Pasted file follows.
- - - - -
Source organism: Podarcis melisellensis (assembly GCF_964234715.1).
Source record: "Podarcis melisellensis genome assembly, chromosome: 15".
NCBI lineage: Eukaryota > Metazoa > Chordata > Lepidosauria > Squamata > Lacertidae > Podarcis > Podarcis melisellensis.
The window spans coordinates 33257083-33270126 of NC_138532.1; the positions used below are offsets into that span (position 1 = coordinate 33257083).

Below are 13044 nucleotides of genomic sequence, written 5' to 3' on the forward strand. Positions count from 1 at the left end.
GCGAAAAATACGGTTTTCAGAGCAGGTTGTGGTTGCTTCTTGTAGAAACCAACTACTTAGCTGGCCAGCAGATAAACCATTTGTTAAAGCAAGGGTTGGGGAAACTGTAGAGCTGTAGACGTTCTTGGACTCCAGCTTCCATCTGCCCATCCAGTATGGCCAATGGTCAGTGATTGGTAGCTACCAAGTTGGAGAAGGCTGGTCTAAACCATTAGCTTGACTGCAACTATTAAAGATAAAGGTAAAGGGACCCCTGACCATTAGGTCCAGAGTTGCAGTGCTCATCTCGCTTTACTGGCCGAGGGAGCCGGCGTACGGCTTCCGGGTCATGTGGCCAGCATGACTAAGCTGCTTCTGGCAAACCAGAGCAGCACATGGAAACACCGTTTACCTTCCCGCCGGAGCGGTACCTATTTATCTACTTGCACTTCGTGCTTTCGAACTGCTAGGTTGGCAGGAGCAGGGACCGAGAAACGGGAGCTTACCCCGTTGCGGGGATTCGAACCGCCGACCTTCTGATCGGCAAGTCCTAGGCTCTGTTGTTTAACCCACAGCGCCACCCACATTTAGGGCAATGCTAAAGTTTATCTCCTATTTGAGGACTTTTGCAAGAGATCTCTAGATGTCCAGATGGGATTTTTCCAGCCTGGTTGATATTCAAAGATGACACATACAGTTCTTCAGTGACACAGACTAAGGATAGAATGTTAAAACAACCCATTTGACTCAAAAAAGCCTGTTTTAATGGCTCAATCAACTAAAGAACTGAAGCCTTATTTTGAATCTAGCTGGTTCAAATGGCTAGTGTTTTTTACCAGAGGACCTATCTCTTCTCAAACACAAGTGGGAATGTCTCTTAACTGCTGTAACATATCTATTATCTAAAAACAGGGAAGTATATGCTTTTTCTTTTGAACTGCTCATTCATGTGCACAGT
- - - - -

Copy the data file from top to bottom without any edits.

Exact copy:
Source organism: Podarcis melisellensis (assembly GCF_964234715.1).
Source record: "Podarcis melisellensis genome assembly, chromosome: 15".
NCBI lineage: Eukaryota > Metazoa > Chordata > Lepidosauria > Squamata > Lacertidae > Podarcis > Podarcis melisellensis.
The window spans coordinates 33257083-33270126 of NC_138532.1; the positions used below are offsets into that span (position 1 = coordinate 33257083).

Below are 13044 nucleotides of genomic sequence, written 5' to 3' on the forward strand. Positions count from 1 at the left end.
GCGAAAAATACGGTTTTCAGAGCAGGTTGTGGTTGCTTCTTGTAGAAACCAACTACTTAGCTGGCCAGCAGATAAACCATTTGTTAAAGCAAGGGTTGGGGAAACTGTAGAGCTGTAGACGTTCTTGGACTCCAGCTTCCATCTGCCCATCCAGTATGGCCAATGGTCAGTGATTGGTAGCTACCAAGTTGGAGAAGGCTGGTCTAAACCATTAGCTTGACTGCAACTATTAAAGATAAAGGTAAAGGGACCCCTGACCATTAGGTCCAGAGTTGCAGTGCTCATCTCGCTTTACTGGCCGAGGGAGCCGGCGTACGGCTTCCGGGTCATGTGGCCAGCATGACTAAGCTGCTTCTGGCAAACCAGAGCAGCACATGGAAACACCGTTTACCTTCCCGCCGGAGCGGTACCTATTTATCTACTTGCACTTCGTGCTTTCGAACTGCTAGGTTGGCAGGAGCAGGGACCGAGAAACGGGAGCTTACCCCGTTGCGGGGATTCGAACCGCCGACCTTCTGATCGGCAAGTCCTAGGCTCTGTTGTTTAACCCACAGCGCCACCCACATTTAGGGCAATGCTAAAGTTTATCTCCTATTTGAGGACTTTTGCAAGAGATCTCTAGATGTCCAGATGGGATTTTTCCAGCCTGGTTGATATTCAAAGATGACACATACAGTTCTTCAGTGACACAGACTAAGGATAGAATGTTAAAACAACCCATTTGACTCAAAAAAGCCTGTTTTAATGGCTCAATCAACTAAAGAACTGAAGCCTTATTTTGAATCTAGCTGGTTCAAATGGCTAGTGTTTTTTACCAGAGGACCTATCTCTTCTCAAACACAAGTGGGAATGTCTCTTAACTGCTGTAACATATCTATTATCTAAAAACAGGGAAGTATATGCTTTTTCTTTTGAACTGCTCATTCATGTGCACAGT